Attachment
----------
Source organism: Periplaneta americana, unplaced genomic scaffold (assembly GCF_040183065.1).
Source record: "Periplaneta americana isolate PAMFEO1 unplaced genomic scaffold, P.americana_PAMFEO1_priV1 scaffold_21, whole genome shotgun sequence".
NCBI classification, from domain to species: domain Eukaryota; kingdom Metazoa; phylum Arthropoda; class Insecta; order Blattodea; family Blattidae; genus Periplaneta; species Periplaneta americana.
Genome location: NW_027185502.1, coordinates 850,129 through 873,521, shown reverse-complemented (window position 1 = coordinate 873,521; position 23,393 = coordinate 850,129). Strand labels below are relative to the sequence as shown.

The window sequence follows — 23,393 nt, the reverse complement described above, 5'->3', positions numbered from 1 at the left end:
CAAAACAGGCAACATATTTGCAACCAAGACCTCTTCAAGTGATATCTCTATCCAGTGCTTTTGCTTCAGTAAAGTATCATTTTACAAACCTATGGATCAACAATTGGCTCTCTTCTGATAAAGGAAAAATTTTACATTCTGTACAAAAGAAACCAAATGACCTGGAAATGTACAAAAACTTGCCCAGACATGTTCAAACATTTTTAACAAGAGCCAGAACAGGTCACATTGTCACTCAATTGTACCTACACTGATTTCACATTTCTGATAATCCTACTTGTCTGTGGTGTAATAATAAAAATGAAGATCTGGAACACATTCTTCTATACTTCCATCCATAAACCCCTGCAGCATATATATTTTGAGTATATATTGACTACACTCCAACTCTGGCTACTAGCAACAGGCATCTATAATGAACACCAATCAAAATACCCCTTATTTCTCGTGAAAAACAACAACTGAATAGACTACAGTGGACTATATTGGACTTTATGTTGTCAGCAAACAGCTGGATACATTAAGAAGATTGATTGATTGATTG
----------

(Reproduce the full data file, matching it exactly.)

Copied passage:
Source organism: Periplaneta americana, unplaced genomic scaffold (assembly GCF_040183065.1).
Source record: "Periplaneta americana isolate PAMFEO1 unplaced genomic scaffold, P.americana_PAMFEO1_priV1 scaffold_21, whole genome shotgun sequence".
NCBI classification, from domain to species: domain Eukaryota; kingdom Metazoa; phylum Arthropoda; class Insecta; order Blattodea; family Blattidae; genus Periplaneta; species Periplaneta americana.
Genome location: NW_027185502.1, coordinates 850,129 through 873,521, shown reverse-complemented (window position 1 = coordinate 873,521; position 23,393 = coordinate 850,129). Strand labels below are relative to the sequence as shown.

The window sequence follows — 23,393 nt, the reverse complement described above, 5'->3', positions numbered from 1 at the left end:
CAAAACAGGCAACATATTTGCAACCAAGACCTCTTCAAGTGATATCTCTATCCAGTGCTTTTGCTTCAGTAAAGTATCATTTTACAAACCTATGGATCAACAATTGGCTCTCTTCTGATAAAGGAAAAATTTTACATTCTGTACAAAAGAAACCAAATGACCTGGAAATGTACAAAAACTTGCCCAGACATGTTCAAACATTTTTAACAAGAGCCAGAACAGGTCACATTGTCACTCAATTGTACCTACACTGATTTCACATTTCTGATAATCCTACTTGTCTGTGGTGTAATAATAAAAATGAAGATCTGGAACACATTCTTCTATACTTCCATCCATAAACCCCTGCAGCATATATATTTTGAGTATATATTGACTACACTCCAACTCTGGCTACTAGCAACAGGCATCTATAATGAACACCAATCAAAATACCCCTTATTTCTCGTGAAAAACAACAACTGAATAGACTACAGTGGACTATATTGGACTTTATGTTGTCAGCAAACAGCTGGATACATTAAGAAGATTGATTGATTGATTG